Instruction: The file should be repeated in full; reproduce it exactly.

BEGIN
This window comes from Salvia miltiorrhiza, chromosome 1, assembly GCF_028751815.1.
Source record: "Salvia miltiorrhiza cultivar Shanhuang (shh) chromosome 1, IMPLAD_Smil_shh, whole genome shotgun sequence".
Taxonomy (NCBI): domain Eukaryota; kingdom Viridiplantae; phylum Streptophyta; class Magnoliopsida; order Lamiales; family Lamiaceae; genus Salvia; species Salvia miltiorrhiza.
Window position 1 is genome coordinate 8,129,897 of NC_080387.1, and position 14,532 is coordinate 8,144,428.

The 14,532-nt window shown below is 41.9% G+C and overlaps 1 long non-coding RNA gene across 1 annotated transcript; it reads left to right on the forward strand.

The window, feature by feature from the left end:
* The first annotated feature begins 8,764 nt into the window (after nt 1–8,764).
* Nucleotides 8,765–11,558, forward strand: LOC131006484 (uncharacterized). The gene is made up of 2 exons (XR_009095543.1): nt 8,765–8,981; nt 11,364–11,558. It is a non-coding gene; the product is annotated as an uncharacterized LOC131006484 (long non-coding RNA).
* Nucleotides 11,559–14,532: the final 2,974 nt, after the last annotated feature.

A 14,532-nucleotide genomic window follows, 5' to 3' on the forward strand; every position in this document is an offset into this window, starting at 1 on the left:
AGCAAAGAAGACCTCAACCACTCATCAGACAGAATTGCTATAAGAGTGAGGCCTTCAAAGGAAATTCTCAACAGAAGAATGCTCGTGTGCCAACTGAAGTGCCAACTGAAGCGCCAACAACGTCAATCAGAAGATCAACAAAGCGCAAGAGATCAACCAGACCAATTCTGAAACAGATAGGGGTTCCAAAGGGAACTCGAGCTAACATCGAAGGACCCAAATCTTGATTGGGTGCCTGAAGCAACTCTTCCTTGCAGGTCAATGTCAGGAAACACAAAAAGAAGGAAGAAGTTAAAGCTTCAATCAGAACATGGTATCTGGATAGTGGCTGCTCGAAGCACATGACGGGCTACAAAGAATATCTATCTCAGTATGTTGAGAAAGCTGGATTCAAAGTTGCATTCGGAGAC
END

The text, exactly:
This window comes from Salvia miltiorrhiza, chromosome 1, assembly GCF_028751815.1.
Source record: "Salvia miltiorrhiza cultivar Shanhuang (shh) chromosome 1, IMPLAD_Smil_shh, whole genome shotgun sequence".
Taxonomy (NCBI): domain Eukaryota; kingdom Viridiplantae; phylum Streptophyta; class Magnoliopsida; order Lamiales; family Lamiaceae; genus Salvia; species Salvia miltiorrhiza.
Window position 1 is genome coordinate 8,129,897 of NC_080387.1, and position 14,532 is coordinate 8,144,428.

The 14,532-nt window shown below is 41.9% G+C and overlaps 1 long non-coding RNA gene across 1 annotated transcript; it reads left to right on the forward strand.

The window, feature by feature from the left end:
* The first annotated feature begins 8,764 nt into the window (after nt 1–8,764).
* Nucleotides 8,765–11,558, forward strand: LOC131006484 (uncharacterized). The gene is made up of 2 exons (XR_009095543.1): nt 8,765–8,981; nt 11,364–11,558. It is a non-coding gene; the product is annotated as an uncharacterized LOC131006484 (long non-coding RNA).
* Nucleotides 11,559–14,532: the final 2,974 nt, after the last annotated feature.

A 14,532-nucleotide genomic window follows, 5' to 3' on the forward strand; every position in this document is an offset into this window, starting at 1 on the left:
AGCAAAGAAGACCTCAACCACTCATCAGACAGAATTGCTATAAGAGTGAGGCCTTCAAAGGAAATTCTCAACAGAAGAATGCTCGTGTGCCAACTGAAGTGCCAACTGAAGCGCCAACAACGTCAATCAGAAGATCAACAAAGCGCAAGAGATCAACCAGACCAATTCTGAAACAGATAGGGGTTCCAAAGGGAACTCGAGCTAACATCGAAGGACCCAAATCTTGATTGGGTGCCTGAAGCAACTCTTCCTTGCAGGTCAATGTCAGGAAACACAAAAAGAAGGAAGAAGTTAAAGCTTCAATCAGAACATGGTATCTGGATAGTGGCTGCTCGAAGCACATGACGGGCTACAAAGAATATCTATCTCAGTATGTTGAGAAAGCTGGATTCAAAGTTGCATTCGGAGAC